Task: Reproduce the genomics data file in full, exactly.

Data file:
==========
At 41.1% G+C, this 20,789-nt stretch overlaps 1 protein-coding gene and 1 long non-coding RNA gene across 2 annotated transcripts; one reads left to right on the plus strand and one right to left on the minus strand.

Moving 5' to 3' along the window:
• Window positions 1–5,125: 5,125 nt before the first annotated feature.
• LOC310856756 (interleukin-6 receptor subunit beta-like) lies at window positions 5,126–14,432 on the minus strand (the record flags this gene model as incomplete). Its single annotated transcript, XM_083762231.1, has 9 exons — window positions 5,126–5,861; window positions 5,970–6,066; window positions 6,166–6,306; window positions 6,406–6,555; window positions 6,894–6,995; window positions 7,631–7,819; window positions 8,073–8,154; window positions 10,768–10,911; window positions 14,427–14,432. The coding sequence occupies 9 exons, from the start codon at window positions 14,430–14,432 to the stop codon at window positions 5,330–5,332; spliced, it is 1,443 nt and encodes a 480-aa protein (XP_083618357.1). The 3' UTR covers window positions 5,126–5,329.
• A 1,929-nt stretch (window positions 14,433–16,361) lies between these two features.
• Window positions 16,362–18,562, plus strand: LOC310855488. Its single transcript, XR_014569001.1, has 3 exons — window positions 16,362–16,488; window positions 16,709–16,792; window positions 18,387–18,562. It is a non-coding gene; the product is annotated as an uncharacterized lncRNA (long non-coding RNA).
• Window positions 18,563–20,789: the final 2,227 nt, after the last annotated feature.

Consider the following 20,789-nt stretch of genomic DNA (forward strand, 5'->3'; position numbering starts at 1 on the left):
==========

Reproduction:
At 41.1% G+C, this 20,789-nt stretch overlaps 1 protein-coding gene and 1 long non-coding RNA gene across 2 annotated transcripts; one reads left to right on the plus strand and one right to left on the minus strand.

Moving 5' to 3' along the window:
• Window positions 1–5,125: 5,125 nt before the first annotated feature.
• LOC310856756 (interleukin-6 receptor subunit beta-like) lies at window positions 5,126–14,432 on the minus strand (the record flags this gene model as incomplete). Its single annotated transcript, XM_083762231.1, has 9 exons — window positions 5,126–5,861; window positions 5,970–6,066; window positions 6,166–6,306; window positions 6,406–6,555; window positions 6,894–6,995; window positions 7,631–7,819; window positions 8,073–8,154; window positions 10,768–10,911; window positions 14,427–14,432. The coding sequence occupies 9 exons, from the start codon at window positions 14,430–14,432 to the stop codon at window positions 5,330–5,332; spliced, it is 1,443 nt and encodes a 480-aa protein (XP_083618357.1). The 3' UTR covers window positions 5,126–5,329.
• A 1,929-nt stretch (window positions 14,433–16,361) lies between these two features.
• Window positions 16,362–18,562, plus strand: LOC310855488. Its single transcript, XR_014569001.1, has 3 exons — window positions 16,362–16,488; window positions 16,709–16,792; window positions 18,387–18,562. It is a non-coding gene; the product is annotated as an uncharacterized lncRNA (long non-coding RNA).
• Window positions 18,563–20,789: the final 2,227 nt, after the last annotated feature.

Consider the following 20,789-nt stretch of genomic DNA (forward strand, 5'->3'; position numbering starts at 1 on the left):